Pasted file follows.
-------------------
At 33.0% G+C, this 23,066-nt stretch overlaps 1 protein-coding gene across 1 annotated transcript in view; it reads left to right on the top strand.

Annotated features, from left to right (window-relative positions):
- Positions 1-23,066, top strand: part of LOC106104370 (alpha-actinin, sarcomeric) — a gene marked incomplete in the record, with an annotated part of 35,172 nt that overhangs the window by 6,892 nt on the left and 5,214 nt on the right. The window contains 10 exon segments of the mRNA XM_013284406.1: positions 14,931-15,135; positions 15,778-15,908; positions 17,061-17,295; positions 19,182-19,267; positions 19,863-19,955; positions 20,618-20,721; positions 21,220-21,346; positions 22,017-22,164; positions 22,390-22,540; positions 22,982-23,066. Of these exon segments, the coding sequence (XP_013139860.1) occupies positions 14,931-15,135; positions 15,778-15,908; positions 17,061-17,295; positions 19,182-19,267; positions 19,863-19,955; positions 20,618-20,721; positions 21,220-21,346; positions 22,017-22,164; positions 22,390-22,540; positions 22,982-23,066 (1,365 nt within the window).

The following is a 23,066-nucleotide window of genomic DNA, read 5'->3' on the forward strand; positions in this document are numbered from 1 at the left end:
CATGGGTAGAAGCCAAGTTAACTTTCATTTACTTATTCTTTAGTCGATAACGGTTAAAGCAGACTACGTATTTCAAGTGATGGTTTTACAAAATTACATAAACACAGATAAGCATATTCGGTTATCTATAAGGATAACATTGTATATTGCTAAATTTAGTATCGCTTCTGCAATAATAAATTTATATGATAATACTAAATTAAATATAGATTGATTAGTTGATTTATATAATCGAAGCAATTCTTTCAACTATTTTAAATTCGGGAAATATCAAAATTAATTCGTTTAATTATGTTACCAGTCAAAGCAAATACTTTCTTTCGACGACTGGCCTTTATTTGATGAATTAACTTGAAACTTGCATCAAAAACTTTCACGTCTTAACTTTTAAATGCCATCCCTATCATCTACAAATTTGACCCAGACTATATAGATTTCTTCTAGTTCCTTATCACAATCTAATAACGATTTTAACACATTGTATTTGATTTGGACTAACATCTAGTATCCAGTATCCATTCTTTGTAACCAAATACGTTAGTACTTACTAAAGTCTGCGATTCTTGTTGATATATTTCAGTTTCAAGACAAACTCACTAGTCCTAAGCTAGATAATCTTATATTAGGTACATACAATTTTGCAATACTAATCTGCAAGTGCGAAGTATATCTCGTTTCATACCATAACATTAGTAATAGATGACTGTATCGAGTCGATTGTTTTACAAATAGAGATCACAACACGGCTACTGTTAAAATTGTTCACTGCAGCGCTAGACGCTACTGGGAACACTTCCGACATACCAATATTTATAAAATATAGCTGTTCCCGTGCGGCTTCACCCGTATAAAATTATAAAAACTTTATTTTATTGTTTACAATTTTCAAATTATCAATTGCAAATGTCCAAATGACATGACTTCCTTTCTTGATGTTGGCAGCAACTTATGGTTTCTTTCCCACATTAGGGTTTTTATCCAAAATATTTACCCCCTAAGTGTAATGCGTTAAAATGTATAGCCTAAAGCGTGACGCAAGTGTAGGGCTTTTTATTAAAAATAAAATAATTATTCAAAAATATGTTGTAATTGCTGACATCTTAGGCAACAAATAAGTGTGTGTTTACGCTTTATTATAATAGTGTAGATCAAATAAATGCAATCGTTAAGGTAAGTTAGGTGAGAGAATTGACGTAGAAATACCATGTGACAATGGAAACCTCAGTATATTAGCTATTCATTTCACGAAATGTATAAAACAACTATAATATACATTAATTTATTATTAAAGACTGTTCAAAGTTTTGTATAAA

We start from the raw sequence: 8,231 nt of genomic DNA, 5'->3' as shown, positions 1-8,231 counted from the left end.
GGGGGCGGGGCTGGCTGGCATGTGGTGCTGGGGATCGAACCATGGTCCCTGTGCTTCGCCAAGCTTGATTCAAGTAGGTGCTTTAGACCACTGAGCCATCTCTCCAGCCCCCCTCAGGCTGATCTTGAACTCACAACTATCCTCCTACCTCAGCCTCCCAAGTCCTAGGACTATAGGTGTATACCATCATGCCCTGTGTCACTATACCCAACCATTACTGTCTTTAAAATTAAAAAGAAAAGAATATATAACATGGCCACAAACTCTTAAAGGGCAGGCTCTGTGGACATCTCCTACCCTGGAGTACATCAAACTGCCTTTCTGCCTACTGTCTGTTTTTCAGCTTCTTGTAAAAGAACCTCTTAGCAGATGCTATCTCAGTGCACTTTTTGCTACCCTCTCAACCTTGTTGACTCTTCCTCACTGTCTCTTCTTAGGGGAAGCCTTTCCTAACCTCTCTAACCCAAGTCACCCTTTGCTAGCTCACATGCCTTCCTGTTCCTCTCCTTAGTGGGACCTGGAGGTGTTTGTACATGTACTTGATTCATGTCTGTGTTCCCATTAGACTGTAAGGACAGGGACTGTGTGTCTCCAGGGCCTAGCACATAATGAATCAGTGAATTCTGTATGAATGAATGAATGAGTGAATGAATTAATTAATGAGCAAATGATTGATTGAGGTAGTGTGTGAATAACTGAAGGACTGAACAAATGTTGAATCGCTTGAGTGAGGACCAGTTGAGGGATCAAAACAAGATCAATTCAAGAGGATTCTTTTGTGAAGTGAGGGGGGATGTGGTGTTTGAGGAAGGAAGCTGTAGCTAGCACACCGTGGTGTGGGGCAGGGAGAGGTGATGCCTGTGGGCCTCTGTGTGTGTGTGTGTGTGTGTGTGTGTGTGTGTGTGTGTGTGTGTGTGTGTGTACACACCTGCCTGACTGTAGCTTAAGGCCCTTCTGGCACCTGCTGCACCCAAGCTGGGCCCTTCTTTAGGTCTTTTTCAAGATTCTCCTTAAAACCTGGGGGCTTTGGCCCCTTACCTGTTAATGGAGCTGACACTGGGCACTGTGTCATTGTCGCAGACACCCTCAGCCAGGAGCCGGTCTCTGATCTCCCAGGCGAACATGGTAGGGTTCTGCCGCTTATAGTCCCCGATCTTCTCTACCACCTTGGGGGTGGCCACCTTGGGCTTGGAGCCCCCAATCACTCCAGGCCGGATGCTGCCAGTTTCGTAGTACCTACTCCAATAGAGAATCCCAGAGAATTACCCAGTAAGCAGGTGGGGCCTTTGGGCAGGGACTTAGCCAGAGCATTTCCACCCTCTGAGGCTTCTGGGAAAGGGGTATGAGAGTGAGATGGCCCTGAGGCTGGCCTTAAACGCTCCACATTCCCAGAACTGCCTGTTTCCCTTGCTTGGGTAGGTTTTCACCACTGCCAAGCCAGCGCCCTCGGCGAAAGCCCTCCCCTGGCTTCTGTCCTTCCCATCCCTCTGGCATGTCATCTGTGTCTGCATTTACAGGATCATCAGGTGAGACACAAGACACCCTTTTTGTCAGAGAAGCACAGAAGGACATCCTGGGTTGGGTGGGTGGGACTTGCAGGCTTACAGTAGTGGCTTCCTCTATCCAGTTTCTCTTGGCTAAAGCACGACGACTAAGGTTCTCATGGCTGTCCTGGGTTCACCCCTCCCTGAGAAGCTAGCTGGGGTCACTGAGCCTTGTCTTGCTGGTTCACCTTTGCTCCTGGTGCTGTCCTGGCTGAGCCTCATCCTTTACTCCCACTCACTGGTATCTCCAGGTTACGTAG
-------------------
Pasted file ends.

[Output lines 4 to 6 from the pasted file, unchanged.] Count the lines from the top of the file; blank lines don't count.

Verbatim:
The following is a 23,066-nucleotide window of genomic DNA, read 5'->3' on the forward strand; positions in this document are numbered from 1 at the left end:
CATGGGTAGAAGCCAAGTTAACTTTCATTTACTTATTCTTTAGTCGATAACGGTTAAAGCAGACTACGTATTTCAAGTGATGGTTTTACAAAATTACATAAACACAGATAAGCATATTCGGTTATCTATAAGGATAACATTGTATATTGCTAAATTTAGTATCGCTTCTGCAATAATAAATTTATATGATAATACTAAATTAAATATAGATTGATTAGTTGATTTATATAATCGAAGCAATTCTTTCAACTATTTTAAATTCGGGAAATATCAAAATTAATTCGTTTAATTATGTTACCAGTCAAAGCAAATACTTTCTTTCGACGACTGGCCTTTATTTGATGAATTAACTTGAAACTTGCATCAAAAACTTTCACGTCTTAACTTTTAAATGCCATCCCTATCATCTACAAATTTGACCCAGACTATATAGATTTCTTCTAGTTCCTTATCACAATCTAATAACGATTTTAACACATTGTATTTGATTTGGACTAACATCTAGTATCCAGTATCCATTCTTTGTAACCAAATACGTTAGTACTTACTAAAGTCTGCGATTCTTGTTGATATATTTCAGTTTCAAGACAAACTCACTAGTCCTAAGCTAGATAATCTTATATTAGGTACATACAATTTTGCAATACTAATCTGCAAGTGCGAAGTATATCTCGTTTCATACCATAACATTAGTAATAGATGACTGTATCGAGTCGATTGTTTTACAAATAGAGATCACAACACGGCTACTGTTAAAATTGTTCACTGCAGCGCTAGACGCTACTGGGAACACTTCCGACATACCAATATTTATAAAATATAGCTGTTCCCGTGCGGCTTCACCCGTATAAAATTATAAAAACTTTATTTTATTGTTTACAATTTTCAAATTATCAATTGCAAATGTCCAAATGACATGACTTCCTTTCTTGATGTTGGCAGCAACTTATGGTTTCTTTCCCACATTAGGGTTTTTATCCAAAATATTTACCCCCTAAGTGTAATGCGTTAAAATGTATAGCCTAAAGCGTGACGCAAGTGTAGGGCTTTTTATTAAAAATAAAATAATTATTCAAAAATATGTTGTAATTGCTGACATCTTAGGCAACAAATAAGTGTGTGTTTACGCTTTATTATAATAGTGTAGATCAAATAAATGCAATCGTTAAGGTAAGTTAGGTGAGAGAATTGACGTAGAAATACCATGTGACAATGGAAACCTCAGTATATTAGCTATTCATTTCACGAAATGTATAAAACAACTATAATATACATTAATTTATTATTAAAGACTGTTCAAAGTTTTGTATAAA

We start from the raw sequence: 8,231 nt of genomic DNA, 5'->3' as shown, positions 1-8,231 counted from the left end.